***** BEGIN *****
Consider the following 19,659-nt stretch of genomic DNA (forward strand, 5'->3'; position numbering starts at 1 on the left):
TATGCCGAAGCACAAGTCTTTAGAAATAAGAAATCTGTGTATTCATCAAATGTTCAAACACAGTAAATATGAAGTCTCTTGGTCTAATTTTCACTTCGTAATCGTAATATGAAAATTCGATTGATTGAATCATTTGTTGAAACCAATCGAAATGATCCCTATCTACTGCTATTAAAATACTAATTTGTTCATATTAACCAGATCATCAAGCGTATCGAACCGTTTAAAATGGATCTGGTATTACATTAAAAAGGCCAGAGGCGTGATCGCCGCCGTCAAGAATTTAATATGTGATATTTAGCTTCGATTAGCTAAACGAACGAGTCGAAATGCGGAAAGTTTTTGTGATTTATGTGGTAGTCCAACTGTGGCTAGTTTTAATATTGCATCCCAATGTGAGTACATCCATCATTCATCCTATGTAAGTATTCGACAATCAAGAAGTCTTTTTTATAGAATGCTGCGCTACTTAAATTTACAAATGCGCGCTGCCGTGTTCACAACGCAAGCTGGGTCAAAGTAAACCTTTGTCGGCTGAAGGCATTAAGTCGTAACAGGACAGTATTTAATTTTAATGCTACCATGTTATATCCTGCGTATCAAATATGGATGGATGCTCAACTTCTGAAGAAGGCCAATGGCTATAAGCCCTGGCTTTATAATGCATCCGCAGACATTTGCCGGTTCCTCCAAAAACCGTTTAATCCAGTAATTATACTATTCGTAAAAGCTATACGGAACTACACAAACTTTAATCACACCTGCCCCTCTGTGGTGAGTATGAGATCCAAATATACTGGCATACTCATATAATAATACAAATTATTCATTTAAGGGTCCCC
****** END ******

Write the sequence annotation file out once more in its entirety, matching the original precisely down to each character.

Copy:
Consider the following 19,659-nt stretch of genomic DNA (forward strand, 5'->3'; position numbering starts at 1 on the left):
TATGCCGAAGCACAAGTCTTTAGAAATAAGAAATCTGTGTATTCATCAAATGTTCAAACACAGTAAATATGAAGTCTCTTGGTCTAATTTTCACTTCGTAATCGTAATATGAAAATTCGATTGATTGAATCATTTGTTGAAACCAATCGAAATGATCCCTATCTACTGCTATTAAAATACTAATTTGTTCATATTAACCAGATCATCAAGCGTATCGAACCGTTTAAAATGGATCTGGTATTACATTAAAAAGGCCAGAGGCGTGATCGCCGCCGTCAAGAATTTAATATGTGATATTTAGCTTCGATTAGCTAAACGAACGAGTCGAAATGCGGAAAGTTTTTGTGATTTATGTGGTAGTCCAACTGTGGCTAGTTTTAATATTGCATCCCAATGTGAGTACATCCATCATTCATCCTATGTAAGTATTCGACAATCAAGAAGTCTTTTTTATAGAATGCTGCGCTACTTAAATTTACAAATGCGCGCTGCCGTGTTCACAACGCAAGCTGGGTCAAAGTAAACCTTTGTCGGCTGAAGGCATTAAGTCGTAACAGGACAGTATTTAATTTTAATGCTACCATGTTATATCCTGCGTATCAAATATGGATGGATGCTCAACTTCTGAAGAAGGCCAATGGCTATAAGCCCTGGCTTTATAATGCATCCGCAGACATTTGCCGGTTCCTCCAAAAACCGTTTAATCCAGTAATTATACTATTCGTAAAAGCTATACGGAACTACACAAACTTTAATCACACCTGCCCCTCTGTGGTGAGTATGAGATCCAAATATACTGGCATACTCATATAATAATACAAATTATTCATTTAAGGGTCCCC